LJUBLJANA – The obligation of every civilised society is to incorporate general ethical values from the past into the foundations of its own future, said former Slovenian president Milan Kučan in an interview with Pobjeda.
It is said that the former Yugoslav Republic of Slovenia was specific because significant political figures remained important in the social and public life of the country after their retirement. Their voice was heard. The first president of independent Slovenia, Milan Kučan, obviously continued that legacy.
He said that the West continued to ignore seriousness of the situation in the Balkans.
“It seems that the West still closes its eyes to the fact that that the Western Balkans is still a powder keg. By insisting on the interest of capital, Europe, unfortunately, often neglects the ethical values in the core of the European idea. We live in a time of politicians who question the European principle of ‘enlargement and deepening’ with their pragmatic attitude. Today’s restraint and suspiciousness of the West could be summed up in the message – we do not want any more troubles. Yes, but what will we do then?! Look at Bosnia and Herzegovina, which is a drastic example in this regard. It would have to go through two phases on its way to the EU,” Kučan said.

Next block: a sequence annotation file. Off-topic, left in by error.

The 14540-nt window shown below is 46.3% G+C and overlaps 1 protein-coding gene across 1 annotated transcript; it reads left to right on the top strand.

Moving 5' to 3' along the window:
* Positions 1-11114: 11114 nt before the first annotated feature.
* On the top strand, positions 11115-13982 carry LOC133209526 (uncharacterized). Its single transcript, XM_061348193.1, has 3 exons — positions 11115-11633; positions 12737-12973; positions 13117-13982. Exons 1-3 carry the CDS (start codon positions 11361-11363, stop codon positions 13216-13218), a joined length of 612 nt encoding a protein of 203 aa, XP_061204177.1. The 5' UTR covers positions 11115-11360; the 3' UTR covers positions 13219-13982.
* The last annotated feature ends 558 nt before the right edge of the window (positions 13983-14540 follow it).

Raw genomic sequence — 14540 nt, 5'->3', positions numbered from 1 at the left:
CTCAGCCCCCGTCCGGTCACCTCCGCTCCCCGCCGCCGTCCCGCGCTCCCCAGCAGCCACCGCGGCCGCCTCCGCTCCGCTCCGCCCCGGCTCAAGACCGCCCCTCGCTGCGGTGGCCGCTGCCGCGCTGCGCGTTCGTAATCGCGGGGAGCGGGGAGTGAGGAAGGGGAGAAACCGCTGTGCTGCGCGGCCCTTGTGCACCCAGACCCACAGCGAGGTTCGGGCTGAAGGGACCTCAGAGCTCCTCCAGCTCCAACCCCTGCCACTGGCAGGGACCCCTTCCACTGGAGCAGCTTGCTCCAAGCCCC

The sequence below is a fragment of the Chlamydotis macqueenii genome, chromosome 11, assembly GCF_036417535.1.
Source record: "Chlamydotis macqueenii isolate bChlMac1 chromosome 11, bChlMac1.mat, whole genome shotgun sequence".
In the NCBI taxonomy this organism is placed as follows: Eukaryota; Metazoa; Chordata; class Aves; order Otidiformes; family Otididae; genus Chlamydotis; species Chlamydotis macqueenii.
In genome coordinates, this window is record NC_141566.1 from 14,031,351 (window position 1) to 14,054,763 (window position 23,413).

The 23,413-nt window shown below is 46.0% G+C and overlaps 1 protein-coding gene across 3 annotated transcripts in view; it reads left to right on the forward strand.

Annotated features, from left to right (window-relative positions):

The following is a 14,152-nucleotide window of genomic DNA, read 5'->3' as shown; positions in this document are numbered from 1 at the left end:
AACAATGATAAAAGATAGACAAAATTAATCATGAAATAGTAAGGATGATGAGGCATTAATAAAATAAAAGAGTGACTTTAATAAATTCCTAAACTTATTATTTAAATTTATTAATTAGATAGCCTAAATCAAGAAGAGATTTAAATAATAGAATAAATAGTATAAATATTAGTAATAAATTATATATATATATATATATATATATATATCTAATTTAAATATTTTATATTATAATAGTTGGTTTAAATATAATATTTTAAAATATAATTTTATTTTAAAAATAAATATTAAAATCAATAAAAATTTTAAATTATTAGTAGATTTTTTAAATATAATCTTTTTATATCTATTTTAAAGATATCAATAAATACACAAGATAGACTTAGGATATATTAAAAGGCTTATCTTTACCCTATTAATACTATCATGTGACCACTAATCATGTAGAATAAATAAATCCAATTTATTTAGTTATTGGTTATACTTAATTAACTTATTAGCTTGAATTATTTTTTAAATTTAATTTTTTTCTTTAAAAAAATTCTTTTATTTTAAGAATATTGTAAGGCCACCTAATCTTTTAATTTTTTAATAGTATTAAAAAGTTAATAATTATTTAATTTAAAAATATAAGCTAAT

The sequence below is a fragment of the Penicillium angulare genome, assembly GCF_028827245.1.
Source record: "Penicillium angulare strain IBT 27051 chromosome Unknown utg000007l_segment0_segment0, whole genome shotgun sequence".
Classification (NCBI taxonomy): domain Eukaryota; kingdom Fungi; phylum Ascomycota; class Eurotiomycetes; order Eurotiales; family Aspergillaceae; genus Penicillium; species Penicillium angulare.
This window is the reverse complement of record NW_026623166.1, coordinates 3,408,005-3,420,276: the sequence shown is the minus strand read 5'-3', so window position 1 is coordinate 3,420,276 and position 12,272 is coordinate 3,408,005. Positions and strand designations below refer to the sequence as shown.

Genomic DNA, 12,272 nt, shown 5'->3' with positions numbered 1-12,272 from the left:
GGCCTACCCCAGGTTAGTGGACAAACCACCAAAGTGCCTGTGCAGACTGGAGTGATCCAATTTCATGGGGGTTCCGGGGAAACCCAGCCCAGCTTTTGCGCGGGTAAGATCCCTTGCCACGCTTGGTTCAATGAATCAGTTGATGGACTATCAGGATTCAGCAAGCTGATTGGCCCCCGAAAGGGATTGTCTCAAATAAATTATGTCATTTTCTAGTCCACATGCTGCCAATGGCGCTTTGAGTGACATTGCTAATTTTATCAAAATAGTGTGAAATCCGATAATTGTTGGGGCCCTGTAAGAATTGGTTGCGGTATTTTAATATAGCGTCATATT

He points out that, Bosnia-Herzegovina must firstly be helped to become a functional and functioning state.
“The way it has been organised so far shows that citizens in both tragically dysfunctional Bosnia and Herzegovina’s entities in the Federation and the Republika Srpska believe that their peoples’ rights are being denied. It is the basis for the conflict. A permanent one! The second phase of the assistance implies encouraging Bosnia and Herzegovina and being engaged in fostering the country to fulfil its obligations in the EU negotiations. This is also a model for other Western Balkan countries,” Kučan said.
He says that the EU does not help the Balkan bloc sufficiently.
“I have the impression that Brussels is not quite aware of the circumstances in the Western Balkans, so the impression is that the policy it conducts is not always consistent. For the first time, it was clearly showed in the case of Bosnia and Herzegovina, when the previously adopted position that the international community would not recognise territories created in war was violated by signing the 1995 Dayton Agreement. In ethical terms, the West severely compromised itself with this act. Not to mention the crimes in Srebrenica, Prijedor, Sarajevo,…” Kučan said.